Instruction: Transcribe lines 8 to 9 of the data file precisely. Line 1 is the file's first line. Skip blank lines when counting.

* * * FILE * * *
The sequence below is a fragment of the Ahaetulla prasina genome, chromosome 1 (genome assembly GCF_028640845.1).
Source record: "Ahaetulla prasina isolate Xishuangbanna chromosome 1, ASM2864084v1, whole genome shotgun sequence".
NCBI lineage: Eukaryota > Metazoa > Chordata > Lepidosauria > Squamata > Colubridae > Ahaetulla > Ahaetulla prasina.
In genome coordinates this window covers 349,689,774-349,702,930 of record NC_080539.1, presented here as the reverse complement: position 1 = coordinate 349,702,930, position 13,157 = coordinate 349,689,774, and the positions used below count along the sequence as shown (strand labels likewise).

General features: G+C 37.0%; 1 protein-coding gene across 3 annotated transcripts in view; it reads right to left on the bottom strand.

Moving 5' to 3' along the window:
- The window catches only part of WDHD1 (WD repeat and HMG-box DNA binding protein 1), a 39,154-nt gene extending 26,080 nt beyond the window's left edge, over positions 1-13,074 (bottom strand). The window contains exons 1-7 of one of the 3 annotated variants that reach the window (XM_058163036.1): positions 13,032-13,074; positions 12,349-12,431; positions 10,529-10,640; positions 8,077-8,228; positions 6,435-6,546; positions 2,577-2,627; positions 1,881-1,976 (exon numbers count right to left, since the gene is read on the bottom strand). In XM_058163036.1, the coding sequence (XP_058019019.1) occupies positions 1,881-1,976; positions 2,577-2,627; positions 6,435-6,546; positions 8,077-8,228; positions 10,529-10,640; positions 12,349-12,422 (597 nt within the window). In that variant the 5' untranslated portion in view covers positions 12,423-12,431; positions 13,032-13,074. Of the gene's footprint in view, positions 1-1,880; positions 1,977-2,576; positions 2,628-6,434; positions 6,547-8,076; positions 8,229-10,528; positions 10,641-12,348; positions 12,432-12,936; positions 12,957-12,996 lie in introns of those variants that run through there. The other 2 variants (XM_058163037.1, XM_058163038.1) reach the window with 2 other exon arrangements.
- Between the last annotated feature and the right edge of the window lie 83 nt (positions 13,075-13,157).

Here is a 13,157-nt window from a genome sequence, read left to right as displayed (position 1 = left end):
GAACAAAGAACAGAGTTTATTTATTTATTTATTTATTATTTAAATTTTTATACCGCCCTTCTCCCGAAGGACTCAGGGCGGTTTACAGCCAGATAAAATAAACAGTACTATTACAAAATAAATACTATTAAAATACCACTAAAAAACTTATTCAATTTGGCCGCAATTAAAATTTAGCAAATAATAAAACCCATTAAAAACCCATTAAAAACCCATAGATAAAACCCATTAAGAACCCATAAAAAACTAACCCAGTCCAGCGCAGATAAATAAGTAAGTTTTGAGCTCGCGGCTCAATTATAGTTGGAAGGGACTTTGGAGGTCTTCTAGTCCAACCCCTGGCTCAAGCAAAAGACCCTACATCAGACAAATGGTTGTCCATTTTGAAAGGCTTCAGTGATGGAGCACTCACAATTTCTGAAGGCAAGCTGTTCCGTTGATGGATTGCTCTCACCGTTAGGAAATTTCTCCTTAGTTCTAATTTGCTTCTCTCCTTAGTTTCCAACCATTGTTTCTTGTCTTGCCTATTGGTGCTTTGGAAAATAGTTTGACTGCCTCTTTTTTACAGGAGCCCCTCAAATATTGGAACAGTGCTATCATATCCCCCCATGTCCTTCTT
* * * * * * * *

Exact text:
- Between the last annotated feature and the right edge of the window lie 83 nt (positions 13,075-13,157).

Here is a 13,157-nt window from a genome sequence, read left to right as displayed (position 1 = left end):